Asked 4w ago
There seem to be some early signs based on what we see in the first week in China?
I read a report recently about having alot of pent up frustration, cabin fever, and most importantly pent-up wallets waiting to unload into the economy once the lockdown is eased.
If you look at history as an indicator of such a 'rebound' here's an example of the Roaring 20s:
Consumerism in China (early signs of rebounds?)
In China, the day the luxury brand Hermès opened its store in Guangzhou after lockdown, it saw US$2.7million in sales.
This was the largest single-day shopping a single boutique in China has ever seen.
Several malls and restaurants saw queues with some actually seeing a waitlist of three to four hours.
The reason behind this “revenge spending” is nothing more than pent up demand from the lockdown and an interesting phenomenon called shibal biyong.
Shibal biyong is a Korean expression popular among millennials. It means impulse purchases such as a US$20 coffee or an expensive dress after a particularly difficult day at work or at home. These purchases are non-essential but make people feel better about a bad experience in their lives.
Much YOLO behaviour?
This desire to buy things and experiences would also be especially enhanced after the pandemic when people realise that their future can be uncertain.
It may take some time for people to actually start spending straight after the pandemic depending on the economic condition.
But I believe that when the economy starts recovering there will be a shift in the mindset of people towards living an uninhibited life, similar to the Roaring ’20s where everyone was seen buying new cars, appliances and stylish clothing for the first time in history.
This decade saw a total 300 per cent increase in the number of cars on the roads and the first million-dollar advertising campaign.
China's vehicle market shows robust April growth
This closely corresponds to what we are seeing in China presently with the growth in car sales.
Auto Sales rebound after 21 months
Bur on a more macro level, Chinese domestic macro-economy recovery still needs time, and a shutdown of overseas factories might well affect domestic auto parts supply.
I think on the whole, nope. What with job losses and underworking amidst this economic downturn, many cautious Singaporeans will adopt a wait-and-see-first attitude before indulging themselves in retail therapy.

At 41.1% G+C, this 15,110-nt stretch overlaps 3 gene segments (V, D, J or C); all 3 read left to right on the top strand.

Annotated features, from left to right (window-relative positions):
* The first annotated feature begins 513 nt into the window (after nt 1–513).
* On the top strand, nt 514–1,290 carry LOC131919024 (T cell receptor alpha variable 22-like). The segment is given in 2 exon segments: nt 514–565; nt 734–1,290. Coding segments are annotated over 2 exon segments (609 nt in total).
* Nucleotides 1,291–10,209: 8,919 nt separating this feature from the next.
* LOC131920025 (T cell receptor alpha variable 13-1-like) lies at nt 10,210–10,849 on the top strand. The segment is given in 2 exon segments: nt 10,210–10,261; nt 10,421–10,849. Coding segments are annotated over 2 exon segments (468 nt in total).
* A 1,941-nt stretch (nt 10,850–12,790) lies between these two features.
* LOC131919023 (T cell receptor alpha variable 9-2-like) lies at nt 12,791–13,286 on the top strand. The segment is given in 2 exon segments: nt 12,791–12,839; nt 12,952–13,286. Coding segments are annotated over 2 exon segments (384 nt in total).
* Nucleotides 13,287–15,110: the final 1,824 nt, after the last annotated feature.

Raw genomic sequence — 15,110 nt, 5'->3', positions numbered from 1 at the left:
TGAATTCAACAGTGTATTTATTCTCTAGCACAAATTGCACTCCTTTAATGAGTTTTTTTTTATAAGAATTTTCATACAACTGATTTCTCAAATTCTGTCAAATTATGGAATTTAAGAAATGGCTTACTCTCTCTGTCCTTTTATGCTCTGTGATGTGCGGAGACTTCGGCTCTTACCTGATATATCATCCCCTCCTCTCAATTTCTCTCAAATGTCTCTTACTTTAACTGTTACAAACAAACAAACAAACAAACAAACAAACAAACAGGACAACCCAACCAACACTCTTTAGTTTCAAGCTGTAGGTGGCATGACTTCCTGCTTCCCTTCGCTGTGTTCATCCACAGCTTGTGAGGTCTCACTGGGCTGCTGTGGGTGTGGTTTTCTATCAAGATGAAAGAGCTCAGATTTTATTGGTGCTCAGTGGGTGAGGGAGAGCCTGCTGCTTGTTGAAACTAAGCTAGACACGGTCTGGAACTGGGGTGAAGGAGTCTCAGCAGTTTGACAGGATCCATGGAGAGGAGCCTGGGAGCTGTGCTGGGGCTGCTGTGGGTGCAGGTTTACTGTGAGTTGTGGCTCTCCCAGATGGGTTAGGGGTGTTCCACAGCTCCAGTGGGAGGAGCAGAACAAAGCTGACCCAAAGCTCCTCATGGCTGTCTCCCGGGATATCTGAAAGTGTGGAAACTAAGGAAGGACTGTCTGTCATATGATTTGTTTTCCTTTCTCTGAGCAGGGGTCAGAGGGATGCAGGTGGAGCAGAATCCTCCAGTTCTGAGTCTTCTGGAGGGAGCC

I do think that certain sectors will remain more recession-proof than others. Take the tuition industry for instance. Singaporeans have always remained invested in their children's education; 1 month of HBL and another month of holidays will make some reach into their pockets and augment their childen's learning with online classes.
By surge, I am assuming it means a sudden huge increase in volume and sales.
I don't think so until there appears to be major breakthroughs in the coronavirus situation that is a clear indication that we are moving out of this mess. The lower numbers these days may be upended once the lockdown eases, as people start to move out of their homes. Hence, the effect of the ease is still uncertain.
However, if there appears to be major improvements in the daily cases despite easing of measures plus progress in vaccine creation, then consumers' sentiments will largely improve too!
I think there still may be a surge, though it'll be a short one, following the easing of lockdown measures. However, recovery to pre-virus conditions will take up to 1-2 years IMO.
Revenge spending yes because being lockdown unable to travel , dine in restaurants and drink bbt.
However , that will be just short term. If economy continues to go bad, unemployment rate continue to rise , no income how to spend ? Only possible for the short term basis.
The ultimate supply and demand theory will always come back in and reflect true economy state.
Depends on sector ba. As you can see from Macdonald's opening, the surge is crazy. I think for Singaporeans, anything related to food and beverages (and alcohol) will definitely surge.
I believe the next craze is bubble tea. Then clubs and bars.
As for clothings and appliances I think not so much.